The École des Beaux-Arts in Paris, which dominated architectural education in the nineteenth and the early twentieth centuries, developed a strict method of teaching building design. After being assigned a problem, the student was isolated in a cubicle without the benefit of books or external advice, and given twelve hours to produce an esquisse
, or preliminary design sketch. The chief purpose of this exercise was to decide on a parti
, the governing idea that the student would turn into a detailed design over the next two months. A student handbook advised, “Selecting a parti
for a problem is to take an attitude toward a solution in the hope that a building developed on the lines indicated by it will give the best solution of the problem.” Although the esquisse
is a thing of the past, the term parti
has survived, for it embodies an enduring truth: great buildings are often the result of a single—and sometimes very simple—idea.
When you enter the Pantheon in Rome, you take it all in at a single glance: a vast drum supporting a coffered dome, illuminated from above by an oculus, or circular aperture. Nothing could be simpler, yet no one would describe the Pantheon as a one-liner. Finished by Hadrian in the first century A.D., it is one of the most influential buildings of Western architecture, having inspired Bramante at St. Peter’s, Christopher Wren at St. Paul’s, and Thomas Ustick Walter at the U.S. Capitol. King’s College Chapel of Cambridge University, begun by Henry VI in 1446, is another building whose design expresses a singular idea: a tall space whose dematerialized walls are almost entirely stained glass. Modeled on a cathedral choir, the narrow chapel is eighty feet high and almost three hundred feet long. There is no apse, no crossing, no rose window, just a numinous, soaring space. In buildings, the idea also informs the details. While the coffers of the Pantheon emphasize the solidity and weight of the dome and lead the eye up to the oculus, the lacy fan vaults of the Perpendicular Gothic chapel harmonize with the delicate tracery of the windows.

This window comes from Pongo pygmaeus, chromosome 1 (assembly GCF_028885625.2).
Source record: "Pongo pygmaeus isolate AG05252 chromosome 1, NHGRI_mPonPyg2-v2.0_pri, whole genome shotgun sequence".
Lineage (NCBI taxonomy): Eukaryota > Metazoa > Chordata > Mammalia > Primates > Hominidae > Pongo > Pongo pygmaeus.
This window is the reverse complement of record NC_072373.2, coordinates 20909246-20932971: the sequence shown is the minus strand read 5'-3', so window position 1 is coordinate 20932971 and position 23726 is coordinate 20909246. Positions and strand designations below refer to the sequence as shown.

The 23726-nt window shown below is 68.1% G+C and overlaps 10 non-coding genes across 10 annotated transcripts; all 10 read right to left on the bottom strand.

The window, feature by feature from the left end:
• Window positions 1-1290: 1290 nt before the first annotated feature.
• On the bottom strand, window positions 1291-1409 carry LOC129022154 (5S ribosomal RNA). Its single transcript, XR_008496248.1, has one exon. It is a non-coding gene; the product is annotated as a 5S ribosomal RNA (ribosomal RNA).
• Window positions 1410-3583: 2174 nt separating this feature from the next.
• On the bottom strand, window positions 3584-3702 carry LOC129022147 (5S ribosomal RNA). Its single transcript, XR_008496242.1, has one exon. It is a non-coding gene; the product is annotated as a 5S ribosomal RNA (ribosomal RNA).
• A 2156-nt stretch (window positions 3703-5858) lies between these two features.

A more recent example of a building whose design is driven by an idea is Frank Lloyd Wright’s Solomon R. Guggenheim Museum in New York. Wright started with the insight that, given the high cost of Manhattan real estate, the museum had to be vertical. He explored four schemes, one of them octagonal, and settled on a spiral ramp coiling around a tall skylit space. The museumgoer would take the elevator to the top of the ramp, viewing the art as he descended. Uncomplicated in conception, yet no matter how often I go there I am always surprised—and delighted—anew. Wright kept the details in the background: the spiraling balustrade, for example, is a plain concrete parapet with a rounded top; the ramp floor is simply painted concrete. “The eye encounters no abrupt change,” he explained, “but is gently led and treated as if at the edge of a shore watching an unbreaking wave.”
Another modern museum that is based on a simple idea is the Sainsbury Centre for Visual Arts at the University of East Anglia in Norwich, a building designed by Norman Foster in the mid-1970s. Although the building was to house a variety o
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